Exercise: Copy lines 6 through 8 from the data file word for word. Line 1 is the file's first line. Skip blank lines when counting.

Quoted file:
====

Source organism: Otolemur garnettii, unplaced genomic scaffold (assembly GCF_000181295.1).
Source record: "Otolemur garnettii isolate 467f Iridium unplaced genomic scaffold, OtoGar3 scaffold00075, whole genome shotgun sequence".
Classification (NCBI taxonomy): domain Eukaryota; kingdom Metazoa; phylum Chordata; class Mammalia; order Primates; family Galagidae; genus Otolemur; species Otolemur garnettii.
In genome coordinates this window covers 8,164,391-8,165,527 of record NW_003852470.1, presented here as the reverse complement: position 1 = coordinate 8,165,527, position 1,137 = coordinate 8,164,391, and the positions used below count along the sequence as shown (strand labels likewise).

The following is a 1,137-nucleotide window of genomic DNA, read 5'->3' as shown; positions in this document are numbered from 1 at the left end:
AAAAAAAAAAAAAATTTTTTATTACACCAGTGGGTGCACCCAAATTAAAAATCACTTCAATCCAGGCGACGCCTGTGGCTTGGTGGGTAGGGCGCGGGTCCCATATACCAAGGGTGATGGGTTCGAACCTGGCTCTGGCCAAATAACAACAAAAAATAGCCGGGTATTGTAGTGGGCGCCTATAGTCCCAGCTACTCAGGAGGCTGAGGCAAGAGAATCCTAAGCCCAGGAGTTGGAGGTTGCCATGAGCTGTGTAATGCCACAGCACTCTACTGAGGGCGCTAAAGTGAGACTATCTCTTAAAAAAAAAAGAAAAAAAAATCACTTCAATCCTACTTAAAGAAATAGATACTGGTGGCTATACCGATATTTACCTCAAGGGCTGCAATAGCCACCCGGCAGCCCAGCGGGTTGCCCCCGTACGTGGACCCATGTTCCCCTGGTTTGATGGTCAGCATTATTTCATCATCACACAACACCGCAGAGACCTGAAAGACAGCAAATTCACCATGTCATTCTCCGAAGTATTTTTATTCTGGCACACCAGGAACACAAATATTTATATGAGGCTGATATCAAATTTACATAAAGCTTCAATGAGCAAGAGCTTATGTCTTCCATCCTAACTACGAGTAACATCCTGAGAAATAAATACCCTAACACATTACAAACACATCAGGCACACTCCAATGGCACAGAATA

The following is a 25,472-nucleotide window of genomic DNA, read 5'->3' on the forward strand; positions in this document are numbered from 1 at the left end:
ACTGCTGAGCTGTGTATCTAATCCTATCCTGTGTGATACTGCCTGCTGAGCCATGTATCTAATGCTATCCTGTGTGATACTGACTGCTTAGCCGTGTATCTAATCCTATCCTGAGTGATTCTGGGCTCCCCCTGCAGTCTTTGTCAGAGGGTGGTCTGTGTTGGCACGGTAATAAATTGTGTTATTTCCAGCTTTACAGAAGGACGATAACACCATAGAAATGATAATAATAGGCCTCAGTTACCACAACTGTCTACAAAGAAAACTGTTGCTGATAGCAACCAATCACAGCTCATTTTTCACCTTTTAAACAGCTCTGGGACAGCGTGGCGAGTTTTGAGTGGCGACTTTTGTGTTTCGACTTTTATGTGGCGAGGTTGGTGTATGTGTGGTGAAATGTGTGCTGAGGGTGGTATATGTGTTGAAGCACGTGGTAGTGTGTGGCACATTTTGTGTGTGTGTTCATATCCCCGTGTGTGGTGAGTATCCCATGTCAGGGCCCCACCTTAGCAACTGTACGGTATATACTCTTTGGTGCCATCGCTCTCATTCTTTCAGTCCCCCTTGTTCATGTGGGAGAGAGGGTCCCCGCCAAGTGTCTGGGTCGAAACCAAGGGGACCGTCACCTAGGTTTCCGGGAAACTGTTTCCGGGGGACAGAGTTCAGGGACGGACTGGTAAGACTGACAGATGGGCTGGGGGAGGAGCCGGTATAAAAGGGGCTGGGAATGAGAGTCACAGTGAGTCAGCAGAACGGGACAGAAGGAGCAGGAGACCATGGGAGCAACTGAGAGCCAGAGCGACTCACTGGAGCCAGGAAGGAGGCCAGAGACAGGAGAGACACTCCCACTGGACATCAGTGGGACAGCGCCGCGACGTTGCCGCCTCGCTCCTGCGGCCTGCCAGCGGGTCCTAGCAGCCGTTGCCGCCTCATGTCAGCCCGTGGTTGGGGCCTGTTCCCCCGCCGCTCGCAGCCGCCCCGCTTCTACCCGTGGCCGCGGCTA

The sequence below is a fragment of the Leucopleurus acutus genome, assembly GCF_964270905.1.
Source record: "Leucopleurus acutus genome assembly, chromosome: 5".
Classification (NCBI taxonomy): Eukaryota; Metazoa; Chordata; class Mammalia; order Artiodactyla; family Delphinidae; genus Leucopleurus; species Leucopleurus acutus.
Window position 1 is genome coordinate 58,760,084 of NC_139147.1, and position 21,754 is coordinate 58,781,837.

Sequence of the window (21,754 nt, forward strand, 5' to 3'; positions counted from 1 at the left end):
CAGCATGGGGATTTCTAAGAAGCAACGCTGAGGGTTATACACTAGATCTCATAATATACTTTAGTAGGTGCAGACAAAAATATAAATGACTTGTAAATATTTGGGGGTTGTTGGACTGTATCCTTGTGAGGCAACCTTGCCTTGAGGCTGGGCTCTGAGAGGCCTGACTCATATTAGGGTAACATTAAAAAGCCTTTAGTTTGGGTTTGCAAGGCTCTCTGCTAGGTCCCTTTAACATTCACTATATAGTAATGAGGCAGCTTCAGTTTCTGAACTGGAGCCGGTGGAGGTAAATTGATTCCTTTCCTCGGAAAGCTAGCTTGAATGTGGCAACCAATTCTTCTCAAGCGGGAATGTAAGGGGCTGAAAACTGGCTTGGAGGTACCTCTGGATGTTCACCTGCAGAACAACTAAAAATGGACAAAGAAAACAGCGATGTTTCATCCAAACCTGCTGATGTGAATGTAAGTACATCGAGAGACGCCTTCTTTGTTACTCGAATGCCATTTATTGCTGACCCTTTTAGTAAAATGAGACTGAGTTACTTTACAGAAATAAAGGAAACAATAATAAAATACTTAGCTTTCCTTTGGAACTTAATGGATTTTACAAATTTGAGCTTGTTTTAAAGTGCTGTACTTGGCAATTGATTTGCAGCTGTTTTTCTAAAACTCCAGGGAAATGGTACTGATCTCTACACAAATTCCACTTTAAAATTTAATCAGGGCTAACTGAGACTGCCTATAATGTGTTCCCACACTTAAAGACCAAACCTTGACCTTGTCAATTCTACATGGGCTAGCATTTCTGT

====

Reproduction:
AAAAAAAAAAAAAATTTTTTATTACACCAGTGGGTGCACCCAAATTAAAAATCACTTCAATCCAGGCGACGCCTGTGGCTTGGTGGGTAGGGCGCGGGTCCCATATACCAAGGGTGATGGGTTCGAACCTGGCTCTGGCCAAATAACAACAAAAAATAGCCGGGTATTGTAGTGGGCGCCTATAGTCCCAGCTACTCAGGAGGCTGAGGCAAGAGAATCCTAAGCCCAGGAGTTGGAGGTTGCCATGAGCTGTGTAATGCCACAGCACTCTACTGAGGGCGCTAAAGTGAGACTATCTCTTAAAAAAAAAAGAAAAAAAAATCACTTCAATCCTACTTAAAGAAATAGATACTGGTGGCTATACCGATATTTACCTCAAGGGCTGCAATAGCCACCCGGCAGCCCAGCGGGTTGCCCCCGTACGTGGACCCATGTTCCCCTGGTTTGATGGTCAGCATTATTTCATCATCACACAACACCGCAGAGACCTGAAAGACAGCAAATTCACCATGTCATTCTCCGAAGTATTTTTATTCTGGCACACCAGGAACACAAATATTTATATGAGGCTGATATCAAATTTACATAAAGCTTCAATGAGCAAGAGCTTATGTCTTCCATCCTAACTACGAGTAACATCCTGAGAAATAAATACCCTAACACATTACAAACACATCAGGCACACTCCAATGGCACAGAATA

The following is a 25,472-nucleotide window of genomic DNA, read 5'->3' on the forward strand; positions in this document are numbered from 1 at the left end:
ACTGCTGAGCTGTGTATCTAATCCTATCCTGTGTGATACTGCCTGCTGAGCCATGTATCTAATGCTATCCTGTGTGATACTGACTGCTTAGCCGTGTATCTAATCCTATCCTGAGTGATTCTGGGCTCCCCCTGCAGTCTTTGTCAGAGGGTGGTCTGTGTTGGCACGGTAATAAATTGTGTTATTTCCAGCTTTACAGAAGGACGATAACACCATAGAAATGATAATAATAGGCCTCAGTTACCACAACTGTCTACAAAGAAAACTGTTGCTGATAGCAACCAATCACAGCTCATTTTTCACCTTTTAAACAGCTCTGGGACAGCGTGGCGAGTTTTGAGTGGCGACTTTTGTGTTTCGACTTTTATGTGGCGAGGTTGGTGTATGTGTGGTGAAATGTGTGCTGAGGGTGGTATATGTGTTGAAGCACGTGGTAGTGTGTGGCACATTTTGTGTGTGTGTTCATATCCCCGTGTGTGGTGAGTATCCCATGTCAGGGCCCCACCTTAGCAACTGTACGGTATATACTCTTTGGTGCCATCGCTCTCATTCTTTCAGTCCCCCTTGTTCATGTGGGAGAGAGGGTCCCCGCCAAGTGTCTGGGTCGAAACCAAGGGGACCGTCACCTAGGTTTCCGGGAAACTGTTTCCGGGGGACAGAGTTCAGGGACGGACTGGTAAGACTGACAGATGGGCTGGGGGAGGAGCCGGTATAAAAGGGGCTGGGAATGAGAGTCACAGTGAGTCAGCAGAACGGGACAGAAGGAGCAGGAGACCATGGGAGCAACTGAGAGCCAGAGCGACTCACTGGAGCCAGGAAGGAGGCCAGAGACAGGAGAGACACTCCCACTGGACATCAGTGGGACAGCGCCGCGACGTTGCCGCCTCGCTCCTGCGGCCTGCCAGCGGGTCCTAGCAGCCGTTGCCGCCTCATGTCAGCCCGTGGTTGGGGCCTGTTCCCCCGCCGCTCGCAGCCGCCCCGCTTCTACCCGTGGCCGCGGCTA